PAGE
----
Okay, kids…a history lesson for you. Someday you may hear this term or even come across one of these contraptions as you rummage through mom and dad’s stuff. This is called a mixed tape. Actually, it’s a cassette tape, and this is how we listened to music when we were kids. there were no iPods, no internet, no music to download out of the sky. We listened to the radio or we listened to a tape (just for history’s sake, cassette tapes were at the height of their popularity in the 1980’s, right when mom and dad were kids.) We could put them in a tape player (either a big thing called a boom box or an individual players with earphones called a walkman.) You could buy tapes for a specific artist and the whole album would be on it. Or, you could do the ultimate: make a mixed tape. A mixed tape is just as it sounds — a tape full of songs from various albums mixed together. These tapes could be a certain theme or just your favorite songs. You could borrow tapes from friends and using a dual cassette recorder, copy songs to your tape. Or, you could record songs off the radio (Like I did when i wanted to be cool and spent five hours before school one morning listening to and trying to memorize the Fresh Prince of Bel-Air theme song.) Mixed tapes are something we made for ourselves, for our friends, and for the utmost sign of love, for our boyfriends and girlfriends. Getting a mixed tape from the opposite sex was cause for pittering hearts, hours of listening and relistening, and endless phone calls with your girlfriends trying to decipher the deeper meaning of the songs chosen. I made my last mixed tape in June of 1998, just days before I met your dad. But don’t worry, just because I never made him a mixed tape doesn’t mean i don’t love him.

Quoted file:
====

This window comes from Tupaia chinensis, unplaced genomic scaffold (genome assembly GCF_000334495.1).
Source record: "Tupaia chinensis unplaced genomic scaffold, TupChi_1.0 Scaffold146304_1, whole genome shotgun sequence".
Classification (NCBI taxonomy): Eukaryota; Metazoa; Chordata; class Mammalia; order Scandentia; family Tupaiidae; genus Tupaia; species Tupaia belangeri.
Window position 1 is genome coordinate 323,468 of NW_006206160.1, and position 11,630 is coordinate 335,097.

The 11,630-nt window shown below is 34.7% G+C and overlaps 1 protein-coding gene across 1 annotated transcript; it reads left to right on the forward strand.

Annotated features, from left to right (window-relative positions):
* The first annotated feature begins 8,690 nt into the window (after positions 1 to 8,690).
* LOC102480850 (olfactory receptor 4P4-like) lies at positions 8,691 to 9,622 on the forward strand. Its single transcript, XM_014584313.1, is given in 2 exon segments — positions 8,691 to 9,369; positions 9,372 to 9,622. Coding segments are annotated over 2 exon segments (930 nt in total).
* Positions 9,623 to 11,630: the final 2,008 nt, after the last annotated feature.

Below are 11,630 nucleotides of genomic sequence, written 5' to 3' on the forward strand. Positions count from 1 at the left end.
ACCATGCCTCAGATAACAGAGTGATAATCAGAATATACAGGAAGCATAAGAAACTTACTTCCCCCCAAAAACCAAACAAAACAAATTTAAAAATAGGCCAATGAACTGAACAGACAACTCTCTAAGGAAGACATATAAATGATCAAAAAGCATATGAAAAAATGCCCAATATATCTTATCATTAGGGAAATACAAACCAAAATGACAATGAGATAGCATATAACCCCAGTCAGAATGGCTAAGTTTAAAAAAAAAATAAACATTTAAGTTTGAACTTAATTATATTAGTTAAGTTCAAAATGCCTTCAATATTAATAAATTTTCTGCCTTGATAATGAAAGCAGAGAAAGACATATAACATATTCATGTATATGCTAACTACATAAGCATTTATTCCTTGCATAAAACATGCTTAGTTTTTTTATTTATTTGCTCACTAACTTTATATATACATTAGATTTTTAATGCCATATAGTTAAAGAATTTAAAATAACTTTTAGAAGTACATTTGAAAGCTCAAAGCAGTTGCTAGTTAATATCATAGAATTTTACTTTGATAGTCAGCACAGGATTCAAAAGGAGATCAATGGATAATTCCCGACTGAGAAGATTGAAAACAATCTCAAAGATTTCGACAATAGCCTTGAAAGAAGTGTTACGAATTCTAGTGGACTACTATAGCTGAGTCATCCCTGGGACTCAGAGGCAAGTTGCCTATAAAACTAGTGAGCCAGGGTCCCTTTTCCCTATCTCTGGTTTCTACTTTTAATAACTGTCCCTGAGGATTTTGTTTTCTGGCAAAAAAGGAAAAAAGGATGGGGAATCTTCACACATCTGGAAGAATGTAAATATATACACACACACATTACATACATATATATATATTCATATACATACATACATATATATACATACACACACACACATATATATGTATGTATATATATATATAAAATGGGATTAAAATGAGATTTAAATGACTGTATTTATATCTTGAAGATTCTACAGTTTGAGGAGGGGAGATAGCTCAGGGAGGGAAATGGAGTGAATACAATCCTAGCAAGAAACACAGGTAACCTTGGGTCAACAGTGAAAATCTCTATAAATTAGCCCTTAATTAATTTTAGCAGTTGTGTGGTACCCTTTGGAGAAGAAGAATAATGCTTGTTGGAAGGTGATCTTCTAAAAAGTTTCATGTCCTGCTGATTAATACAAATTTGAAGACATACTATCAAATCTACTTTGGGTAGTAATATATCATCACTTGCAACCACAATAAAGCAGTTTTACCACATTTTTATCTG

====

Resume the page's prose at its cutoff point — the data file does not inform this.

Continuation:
As you work on your pages, think about the stories you are telling and the ones you want to tell. Some of them may be serious in nature (for instance, I did a page on the miscarriages I had before my children were born), or they may be just factual or fun. Sometimes I sit down to write a specific story that is important to me. At other times, like in this instance, my digi stash was the inspiration. Either way, it’s one more story for the albums!

Rock on!

A New Year of Memory Keeping

Friday starts a new year. 2016. It’s really hard to believe! Another new year filled with hopes, dreams, and memories to be made (and only nine more year until I can open that time capsule my husband and I buried on New Year’s Eve 1999!)

As you start thinking about your memory making and memory keeping activities, why don’t you take a look at some of our popular new year posts. Get those wheels spinnin’!

Quickly Creating a Year-in-Review Album

Making Memories 366 Days This Year

A Year in Review

Truly Inspirational

Photo Goals for the New Year